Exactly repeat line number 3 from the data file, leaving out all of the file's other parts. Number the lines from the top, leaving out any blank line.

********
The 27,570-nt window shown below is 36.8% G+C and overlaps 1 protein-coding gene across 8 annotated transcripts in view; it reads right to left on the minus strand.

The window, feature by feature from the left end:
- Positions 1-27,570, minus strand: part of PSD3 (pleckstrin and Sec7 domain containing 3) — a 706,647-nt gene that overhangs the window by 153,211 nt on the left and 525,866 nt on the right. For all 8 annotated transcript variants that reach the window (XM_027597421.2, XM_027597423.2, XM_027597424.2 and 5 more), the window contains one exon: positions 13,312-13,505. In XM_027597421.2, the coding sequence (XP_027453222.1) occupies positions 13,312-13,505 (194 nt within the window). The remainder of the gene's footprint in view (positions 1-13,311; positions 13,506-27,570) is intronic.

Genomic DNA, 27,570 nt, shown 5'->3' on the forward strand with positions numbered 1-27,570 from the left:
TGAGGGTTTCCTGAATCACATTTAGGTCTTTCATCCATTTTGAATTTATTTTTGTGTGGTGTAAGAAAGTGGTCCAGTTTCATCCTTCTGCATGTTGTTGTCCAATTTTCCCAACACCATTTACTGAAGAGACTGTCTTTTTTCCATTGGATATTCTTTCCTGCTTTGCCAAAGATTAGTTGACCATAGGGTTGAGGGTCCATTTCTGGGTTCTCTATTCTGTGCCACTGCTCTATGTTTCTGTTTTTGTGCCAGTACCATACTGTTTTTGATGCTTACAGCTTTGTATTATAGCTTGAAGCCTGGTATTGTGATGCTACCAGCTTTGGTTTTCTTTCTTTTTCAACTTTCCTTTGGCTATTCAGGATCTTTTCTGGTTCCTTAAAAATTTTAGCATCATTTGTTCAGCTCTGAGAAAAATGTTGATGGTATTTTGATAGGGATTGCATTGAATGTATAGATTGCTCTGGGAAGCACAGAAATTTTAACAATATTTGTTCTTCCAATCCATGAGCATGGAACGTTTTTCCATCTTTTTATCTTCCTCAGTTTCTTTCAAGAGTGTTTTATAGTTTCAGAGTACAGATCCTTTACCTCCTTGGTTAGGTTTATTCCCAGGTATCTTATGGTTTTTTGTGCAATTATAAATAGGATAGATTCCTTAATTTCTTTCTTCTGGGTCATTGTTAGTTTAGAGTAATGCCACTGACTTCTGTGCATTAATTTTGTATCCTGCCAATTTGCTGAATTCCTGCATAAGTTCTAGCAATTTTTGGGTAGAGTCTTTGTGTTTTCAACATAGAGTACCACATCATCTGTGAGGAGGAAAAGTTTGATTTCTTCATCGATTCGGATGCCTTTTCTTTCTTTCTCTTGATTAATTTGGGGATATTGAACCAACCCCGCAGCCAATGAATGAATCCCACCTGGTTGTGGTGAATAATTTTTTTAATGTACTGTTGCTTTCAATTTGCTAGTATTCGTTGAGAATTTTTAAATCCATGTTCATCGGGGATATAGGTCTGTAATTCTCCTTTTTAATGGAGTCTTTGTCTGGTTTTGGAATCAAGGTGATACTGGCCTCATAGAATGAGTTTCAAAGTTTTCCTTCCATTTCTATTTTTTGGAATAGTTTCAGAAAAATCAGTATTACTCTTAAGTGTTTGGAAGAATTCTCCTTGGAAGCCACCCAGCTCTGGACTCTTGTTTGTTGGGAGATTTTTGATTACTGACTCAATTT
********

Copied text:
- Positions 1-27,570, minus strand: part of PSD3 (pleckstrin and Sec7 domain containing 3) — a 706,647-nt gene that overhangs the window by 153,211 nt on the left and 525,866 nt on the right. For all 8 annotated transcript variants that reach the window (XM_027597421.2, XM_027597423.2, XM_027597424.2 and 5 more), the window contains one exon: positions 13,312-13,505. In XM_027597421.2, the coding sequence (XP_027453222.1) occupies positions 13,312-13,505 (194 nt within the window). The remainder of the gene's footprint in view (positions 1-13,311; positions 13,506-27,570) is intronic.